By Alan Caruba
I find it remarkable that so little attention has been paid to the role of race in the 2008 election, especially since, for the first time in the nation’s history, one of the parties has nominated a man who, though biracial, identifies himself as Afro-American or Black.
Throughout most of America’s elections, race was a factor, going all the way back to the way opponents of Thomas Jefferson spread rumors of a relationship between him and his slave, Sally Hemmings. Turned out the rumors were true, but Jefferson became our third president anyway.
Slavery, a racial and moral issue, would eventually lead to a rupture among the states, much as the Founding Fathers had feared when they created the Constitution to replace the Articles of Confederacy. A Civil War would be fought to settle the matter. What followed was a century of suppression of blacks and a resistance, led by Dr. Martin Luther King, that would erupt in the 1960s.
A lot of people, following the passage of the Civil Rights Act of 1964, concluded that at last America had put the issue of race and bias behind it. Not so. The vast majority of those in poverty today are descendents of those Black Americans who were granted a further layer of protection of their constitutional rights in the 1960s.
Add to them a whole new layer of society in the form of a huge influx of illegal aliens, primarily Mexicans and those of Hispanic descent, some of whom were granted citizenship via an amnesty in 1986. A second effort to provide amnesty to an estimated twelve million illegal aliens was defeated in 2006 due to a massive public outcry.
In a new book, “Segregation: The Rising Costs for America”, its authors argue that, “By the middle of this century, today’s minorities will constitute half of the U.S. population and that fast-growing population is disproportionately impoverished, ill-housed, poorly educated, and tenuously linked to labor markets.”
The book was published just as the financial system of the nation crashed, due almost entirely to laws that required mortgage loans, called sub-prime, be made to minorities in order that they be able to live in homes that they could not afford.
Thus, a liberal program based on the view that the poor have a “right” to live beyond their means has created a crisis that has destroyed several banks and investment firms, and imperiled one of the nation’s largest insurance firms. Much of the value of stocks has been lost as well. This is a financial crisis that is the direct result of a foolish notion that was entirely rooted in the politics of race.
The problems associated with crime in America are largely rooted in race and the failure to stem the tide of illegal aliens. The nation’s jails are filled with minorities. A recent study indicates that one out of every nine Black males, aged 20 to 34, is behind bars. Hispanics make up a third of those incarcerated. By 2003, the nation’s prison population had passed two million.
It is one thing to open doors to opportunity. It is quite another to get people to walk through them. In the case of the illegal aliens, even the fences at the border could not keep them out and, once here, they are instant criminals breaking our immigration laws.
One man, Barack Obama, has risen to challenge for the highest position in the land. He has been received by cheering crowds. And he is indisputably Black.
I think it would be a great mistake to think that Barack Obama’s racial identity would contribute to a reduction in any of the social problems afflicting America’s Black community. If anything, a Democrat controlled Congress is likely to repeat and exacerbate the same kinds of mistakes that produced the current financial crisis.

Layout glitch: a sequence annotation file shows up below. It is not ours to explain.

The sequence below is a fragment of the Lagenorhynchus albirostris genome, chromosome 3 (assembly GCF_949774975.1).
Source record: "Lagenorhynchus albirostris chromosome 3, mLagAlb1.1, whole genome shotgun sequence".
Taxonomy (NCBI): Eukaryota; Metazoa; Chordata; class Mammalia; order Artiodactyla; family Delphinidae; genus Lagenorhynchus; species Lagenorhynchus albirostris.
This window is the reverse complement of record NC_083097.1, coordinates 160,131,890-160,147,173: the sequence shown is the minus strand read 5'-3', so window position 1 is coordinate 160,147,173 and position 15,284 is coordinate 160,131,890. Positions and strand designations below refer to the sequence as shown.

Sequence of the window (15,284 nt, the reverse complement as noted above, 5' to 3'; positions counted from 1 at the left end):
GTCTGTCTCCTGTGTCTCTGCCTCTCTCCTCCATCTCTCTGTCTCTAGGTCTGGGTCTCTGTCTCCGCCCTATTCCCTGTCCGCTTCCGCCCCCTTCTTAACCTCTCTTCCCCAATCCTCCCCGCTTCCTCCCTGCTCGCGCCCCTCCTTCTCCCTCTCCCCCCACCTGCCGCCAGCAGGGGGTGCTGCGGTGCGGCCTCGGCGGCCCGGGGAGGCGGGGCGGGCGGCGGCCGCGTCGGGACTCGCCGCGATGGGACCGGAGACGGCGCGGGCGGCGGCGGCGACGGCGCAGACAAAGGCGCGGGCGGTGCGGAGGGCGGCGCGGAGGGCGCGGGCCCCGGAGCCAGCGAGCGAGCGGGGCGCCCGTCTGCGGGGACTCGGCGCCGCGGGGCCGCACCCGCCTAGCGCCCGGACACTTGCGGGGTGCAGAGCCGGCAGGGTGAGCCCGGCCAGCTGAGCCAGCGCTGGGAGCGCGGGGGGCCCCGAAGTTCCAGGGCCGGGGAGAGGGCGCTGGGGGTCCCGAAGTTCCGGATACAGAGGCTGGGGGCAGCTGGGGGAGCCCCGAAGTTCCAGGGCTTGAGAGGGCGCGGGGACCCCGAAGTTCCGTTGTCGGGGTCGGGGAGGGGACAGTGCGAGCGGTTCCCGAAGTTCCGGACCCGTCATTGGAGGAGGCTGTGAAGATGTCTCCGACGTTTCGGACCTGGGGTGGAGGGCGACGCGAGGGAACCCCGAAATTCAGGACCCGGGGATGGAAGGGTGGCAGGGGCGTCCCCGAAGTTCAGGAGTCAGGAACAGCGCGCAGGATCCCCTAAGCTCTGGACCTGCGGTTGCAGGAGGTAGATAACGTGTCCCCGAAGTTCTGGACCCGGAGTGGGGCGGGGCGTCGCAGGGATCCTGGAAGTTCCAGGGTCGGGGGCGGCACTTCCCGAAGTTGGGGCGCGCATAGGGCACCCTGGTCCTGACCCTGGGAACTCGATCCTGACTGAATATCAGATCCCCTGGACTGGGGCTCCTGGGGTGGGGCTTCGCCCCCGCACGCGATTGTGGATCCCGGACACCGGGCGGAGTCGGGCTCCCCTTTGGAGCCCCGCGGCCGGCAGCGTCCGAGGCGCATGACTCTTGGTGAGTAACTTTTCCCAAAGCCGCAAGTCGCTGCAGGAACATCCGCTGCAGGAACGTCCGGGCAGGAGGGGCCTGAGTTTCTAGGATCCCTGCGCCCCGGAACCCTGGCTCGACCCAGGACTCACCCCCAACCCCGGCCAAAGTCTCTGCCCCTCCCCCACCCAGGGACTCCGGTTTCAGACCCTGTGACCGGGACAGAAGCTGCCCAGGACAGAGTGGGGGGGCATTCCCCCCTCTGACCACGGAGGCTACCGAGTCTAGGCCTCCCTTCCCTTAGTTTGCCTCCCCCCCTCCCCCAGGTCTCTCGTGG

Indeed, just as politicians used race in former times to influence the outcome of an election, Obama is the consummate politician and will do the same. If anything, Obama’s race, if he is elected, could lead to unrealistic expectations and possibly even social unrest.
Some may vote for him out of “white guilt” over offenses done to Blacks in a previous era, but no one living today ever owned a slave. Those whites who grew up in the segregated South, as often as not will tell you they were as trapped in its constrictions as Blacks. Most are glad to see the Jim Crow era gone.
But in countless ways segregation is not gone and it is practiced every day on a purely voluntary basis. Watch how students segregate themselves by race in a high school cafeteria. Watch how their parents segregate themselves by race when they attend church on Sunday. Watch how the two races tend to congregate in largely separate sections of a community.
Segregation or human nature? Discrimination or the choice of people to live among those who share their race, their heritage, their values, their culture? There is a historic reason one can visit San Francisco’s or New York’s famed China Towns. Depending on where you live recent tides of Russians, Asians and of course Hispanics have created their own “towns.”
Remember, too, that even in Congress there is a Black Caucus. On October 12 Rep. John Lewis, a Georgia Democrat and veteran of the civil rights movement, said that the negative tone of the Republican presidential campaign reminded him of the hateful atmosphere that segregationist Gov. George Wallace fostered in Alabama in the 1960s. It doesn’t get more absurd than that. The politics of race is alive and well.
If anything, I think whites can take a bow. They have proved themselves capable of eliminating the barriers that previously existed for racial minorities. A lot of white people voted for Obama in the primaries; more than voted for Hillary Clinton.
What barriers exist appear to be endemic to the vast majority of America’s Black community, long passed the marches of the 1960s, long past the 1995 Million Man March, and now, if Obama is elected, soon to be launched into an era where there will be no one left to blame.